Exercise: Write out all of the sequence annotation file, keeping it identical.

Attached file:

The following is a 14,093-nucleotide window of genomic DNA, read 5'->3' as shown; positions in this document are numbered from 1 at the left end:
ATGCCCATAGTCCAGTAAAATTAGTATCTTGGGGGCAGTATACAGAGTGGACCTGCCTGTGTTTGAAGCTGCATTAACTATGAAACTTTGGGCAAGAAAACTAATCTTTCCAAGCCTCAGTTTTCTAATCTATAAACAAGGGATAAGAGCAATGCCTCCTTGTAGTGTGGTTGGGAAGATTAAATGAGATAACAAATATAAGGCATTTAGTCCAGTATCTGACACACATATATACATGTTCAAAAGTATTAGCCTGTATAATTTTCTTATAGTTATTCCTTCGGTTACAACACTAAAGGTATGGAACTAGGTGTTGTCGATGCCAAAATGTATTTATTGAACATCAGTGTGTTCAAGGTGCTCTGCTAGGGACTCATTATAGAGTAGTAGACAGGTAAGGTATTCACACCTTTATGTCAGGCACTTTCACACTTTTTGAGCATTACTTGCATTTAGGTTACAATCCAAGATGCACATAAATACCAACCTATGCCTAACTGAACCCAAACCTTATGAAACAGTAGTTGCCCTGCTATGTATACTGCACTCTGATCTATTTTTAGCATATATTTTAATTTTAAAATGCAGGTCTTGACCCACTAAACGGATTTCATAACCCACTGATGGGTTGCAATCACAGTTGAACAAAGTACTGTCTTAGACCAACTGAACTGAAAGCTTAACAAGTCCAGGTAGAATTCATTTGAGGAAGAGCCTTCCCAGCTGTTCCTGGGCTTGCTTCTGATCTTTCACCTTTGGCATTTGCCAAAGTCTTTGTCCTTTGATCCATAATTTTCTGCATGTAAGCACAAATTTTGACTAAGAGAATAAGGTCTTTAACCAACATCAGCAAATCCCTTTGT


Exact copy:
The following is a 14,093-nucleotide window of genomic DNA, read 5'->3' as shown; positions in this document are numbered from 1 at the left end:
ATGCCCATAGTCCAGTAAAATTAGTATCTTGGGGGCAGTATACAGAGTGGACCTGCCTGTGTTTGAAGCTGCATTAACTATGAAACTTTGGGCAAGAAAACTAATCTTTCCAAGCCTCAGTTTTCTAATCTATAAACAAGGGATAAGAGCAATGCCTCCTTGTAGTGTGGTTGGGAAGATTAAATGAGATAACAAATATAAGGCATTTAGTCCAGTATCTGACACACATATATACATGTTCAAAAGTATTAGCCTGTATAATTTTCTTATAGTTATTCCTTCGGTTACAACACTAAAGGTATGGAACTAGGTGTTGTCGATGCCAAAATGTATTTATTGAACATCAGTGTGTTCAAGGTGCTCTGCTAGGGACTCATTATAGAGTAGTAGACAGGTAAGGTATTCACACCTTTATGTCAGGCACTTTCACACTTTTTGAGCATTACTTGCATTTAGGTTACAATCCAAGATGCACATAAATACCAACCTATGCCTAACTGAACCCAAACCTTATGAAACAGTAGTTGCCCTGCTATGTATACTGCACTCTGATCTATTTTTAGCATATATTTTAATTTTAAAATGCAGGTCTTGACCCACTAAACGGATTTCATAACCCACTGATGGGTTGCAATCACAGTTGAACAAAGTACTGTCTTAGACCAACTGAACTGAAAGCTTAACAAGTCCAGGTAGAATTCATTTGAGGAAGAGCCTTCCCAGCTGTTCCTGGGCTTGCTTCTGATCTTTCACCTTTGGCATTTGCCAAAGTCTTTGTCCTTTGATCCATAATTTTCTGCATGTAAGCACAAATTTTGACTAAGAGAATAAGGTCTTTAACCAACATCAGCAAATCCCTTTGT